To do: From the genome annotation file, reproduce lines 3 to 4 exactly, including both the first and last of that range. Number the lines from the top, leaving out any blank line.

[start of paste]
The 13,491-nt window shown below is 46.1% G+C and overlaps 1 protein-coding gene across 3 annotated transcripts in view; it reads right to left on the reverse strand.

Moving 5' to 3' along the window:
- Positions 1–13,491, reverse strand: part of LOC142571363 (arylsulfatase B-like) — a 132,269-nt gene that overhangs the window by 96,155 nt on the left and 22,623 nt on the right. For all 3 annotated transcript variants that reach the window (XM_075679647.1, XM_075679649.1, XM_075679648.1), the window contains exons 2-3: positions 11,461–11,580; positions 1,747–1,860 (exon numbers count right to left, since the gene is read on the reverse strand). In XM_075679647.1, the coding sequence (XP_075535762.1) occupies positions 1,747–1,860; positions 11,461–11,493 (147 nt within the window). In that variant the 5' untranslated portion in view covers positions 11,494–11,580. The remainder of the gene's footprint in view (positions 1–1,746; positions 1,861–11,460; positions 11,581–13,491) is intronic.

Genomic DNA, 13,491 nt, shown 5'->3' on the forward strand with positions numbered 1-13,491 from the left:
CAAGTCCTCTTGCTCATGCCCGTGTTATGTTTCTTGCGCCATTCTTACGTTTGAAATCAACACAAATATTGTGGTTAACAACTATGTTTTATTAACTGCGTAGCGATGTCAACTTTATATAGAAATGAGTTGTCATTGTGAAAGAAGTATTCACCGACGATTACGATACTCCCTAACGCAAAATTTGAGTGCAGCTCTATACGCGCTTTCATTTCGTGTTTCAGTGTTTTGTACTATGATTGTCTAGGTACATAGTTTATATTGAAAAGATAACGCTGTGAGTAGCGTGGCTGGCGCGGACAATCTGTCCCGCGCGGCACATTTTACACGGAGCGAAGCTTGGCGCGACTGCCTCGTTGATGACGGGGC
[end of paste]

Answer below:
- Positions 1–13,491, reverse strand: part of LOC142571363 (arylsulfatase B-like) — a 132,269-nt gene that overhangs the window by 96,155 nt on the left and 22,623 nt on the right. For all 3 annotated transcript variants that reach the window (XM_075679647.1, XM_075679649.1, XM_075679648.1), the window contains exons 2-3: positions 11,461–11,580; positions 1,747–1,860 (exon numbers count right to left, since the gene is read on the reverse strand). In XM_075679647.1, the coding sequence (XP_075535762.1) occupies positions 1,747–1,860; positions 11,461–11,493 (147 nt within the window). In that variant the 5' untranslated portion in view covers positions 11,494–11,580. The remainder of the gene's footprint in view (positions 1–1,746; positions 1,861–11,460; positions 11,581–13,491) is intronic.

Genomic DNA, 13,491 nt, shown 5'->3' on the forward strand with positions numbered 1-13,491 from the left: